by Mike Ford
Before my wife and I had children, we lived in Jackson, Mississippi, where for the first time we encountered kudzu. Having never seen it before, we were, to say the least, amazed by it. For those not familiar with kudzu, it is a groundcover brought to this country from Japan earlier this century as cattle feed, for erosion control or as a flowering vine, depending on whom one talks to. Once here, it virtually took over the southeastern United States.
Sometimes on Sunday afternoons, we would go sight-seeing, occasionally stopping beside the road to take pictures. The advancing tide of kudzu was a favorite spectacle. It covered ravines, whole stands of trees, barns, power poles, abandoned vehicles—you name it and kudzu covered it.
Kudzu is a remarkable vine-like plant. Birds spread it over the southern United States—or wherever conditions are right—by carrying its seeds. Once the seeds have germinated, the kudzu plant sends out ten-inch-long runners that entwine themselves around anything it comes across. Additionally, it may well be the fastest growing plant around. In the heat of midsummer, when everything else is wilting, it can grow eighteen inches a day. It can bury whole landscapes.
Kudzu and You
What does kudzu have to do with us? Simply this—it is a weed! In Matthew 13 Christ gives us the Parable of the Sower and the Seed in which the sower throws his seed on four types of ground. In verse 7 the seed falls among thorns. Thorns are nothing more than prickly weeds. In the Bible, seventeen different Hebrew and Greek words are used to describe weeds, though they are often translated as "thorns," "thistles," "briers," and the like.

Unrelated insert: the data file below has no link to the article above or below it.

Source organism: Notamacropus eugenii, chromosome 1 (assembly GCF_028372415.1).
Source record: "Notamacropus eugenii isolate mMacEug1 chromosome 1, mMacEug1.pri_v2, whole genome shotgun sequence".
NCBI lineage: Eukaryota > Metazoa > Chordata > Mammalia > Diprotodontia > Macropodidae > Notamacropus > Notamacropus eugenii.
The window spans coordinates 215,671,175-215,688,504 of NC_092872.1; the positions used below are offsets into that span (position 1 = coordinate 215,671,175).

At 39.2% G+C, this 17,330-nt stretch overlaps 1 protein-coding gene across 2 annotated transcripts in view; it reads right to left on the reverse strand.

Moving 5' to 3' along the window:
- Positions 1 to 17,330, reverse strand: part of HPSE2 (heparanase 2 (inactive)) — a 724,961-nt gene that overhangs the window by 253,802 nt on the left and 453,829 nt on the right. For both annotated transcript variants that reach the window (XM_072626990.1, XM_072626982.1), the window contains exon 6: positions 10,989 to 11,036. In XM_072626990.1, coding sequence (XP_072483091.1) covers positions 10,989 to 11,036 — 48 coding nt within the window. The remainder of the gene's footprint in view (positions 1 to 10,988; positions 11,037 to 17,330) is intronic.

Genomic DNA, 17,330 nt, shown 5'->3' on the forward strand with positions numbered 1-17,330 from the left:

What do weeds do? They choke, entangle and steal. They hinder fruit from maturing. They may not necessarily stop growth, but they can slow it down to the point that fruit never ripens. The spiritual parallels are evident.
Christ explains in Matthew 13:22 that the seed that fell among thorns was the Christian who heard the truth, but the cares of this world and the deceitfulness of riches choked the Word, rendering him unfruitful. These things are weeds!
Weeds have a few common characteristics. They are aggressive, often quicker than useful plants at reproducing and spreading. They steal, robbing the moisture and nutrients from the more desirable plants. Since they are typically fast growing, they eventually steal the sunlight, too, by towering over the good plants. Then they crowd out the tender young shoots, stealing their space.